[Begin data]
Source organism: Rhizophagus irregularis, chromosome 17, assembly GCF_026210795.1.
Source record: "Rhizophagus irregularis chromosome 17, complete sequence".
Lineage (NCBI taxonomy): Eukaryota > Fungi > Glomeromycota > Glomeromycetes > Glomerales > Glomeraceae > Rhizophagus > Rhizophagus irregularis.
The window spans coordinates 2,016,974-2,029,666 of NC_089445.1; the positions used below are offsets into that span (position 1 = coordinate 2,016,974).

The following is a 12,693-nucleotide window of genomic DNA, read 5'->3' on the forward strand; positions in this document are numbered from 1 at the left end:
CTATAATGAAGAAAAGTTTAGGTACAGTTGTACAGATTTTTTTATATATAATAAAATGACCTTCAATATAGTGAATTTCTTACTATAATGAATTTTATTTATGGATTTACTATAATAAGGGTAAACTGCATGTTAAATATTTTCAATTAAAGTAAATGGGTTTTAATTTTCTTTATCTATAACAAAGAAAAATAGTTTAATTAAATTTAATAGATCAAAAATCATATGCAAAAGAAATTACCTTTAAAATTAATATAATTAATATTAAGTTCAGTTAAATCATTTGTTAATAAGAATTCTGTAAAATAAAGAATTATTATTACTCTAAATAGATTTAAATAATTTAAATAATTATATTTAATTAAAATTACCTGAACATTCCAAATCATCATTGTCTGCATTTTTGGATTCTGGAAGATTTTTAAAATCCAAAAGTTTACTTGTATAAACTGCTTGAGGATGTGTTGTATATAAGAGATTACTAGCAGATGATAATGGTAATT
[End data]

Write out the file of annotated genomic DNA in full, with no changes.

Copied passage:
Source organism: Rhizophagus irregularis, chromosome 17, assembly GCF_026210795.1.
Source record: "Rhizophagus irregularis chromosome 17, complete sequence".
Lineage (NCBI taxonomy): Eukaryota > Fungi > Glomeromycota > Glomeromycetes > Glomerales > Glomeraceae > Rhizophagus > Rhizophagus irregularis.
The window spans coordinates 2,016,974-2,029,666 of NC_089445.1; the positions used below are offsets into that span (position 1 = coordinate 2,016,974).

The following is a 12,693-nucleotide window of genomic DNA, read 5'->3' on the forward strand; positions in this document are numbered from 1 at the left end:
CTATAATGAAGAAAAGTTTAGGTACAGTTGTACAGATTTTTTTATATATAATAAAATGACCTTCAATATAGTGAATTTCTTACTATAATGAATTTTATTTATGGATTTACTATAATAAGGGTAAACTGCATGTTAAATATTTTCAATTAAAGTAAATGGGTTTTAATTTTCTTTATCTATAACAAAGAAAAATAGTTTAATTAAATTTAATAGATCAAAAATCATATGCAAAAGAAATTACCTTTAAAATTAATATAATTAATATTAAGTTCAGTTAAATCATTTGTTAATAAGAATTCTGTAAAATAAAGAATTATTATTACTCTAAATAGATTTAAATAATTTAAATAATTATATTTAATTAAAATTACCTGAACATTCCAAATCATCATTGTCTGCATTTTTGGATTCTGGAAGATTTTTAAAATCCAAAAGTTTACTTGTATAAACTGCTTGAGGATGTGTTGTATATAAGAGATTACTAGCAGATGATAATGGTAATT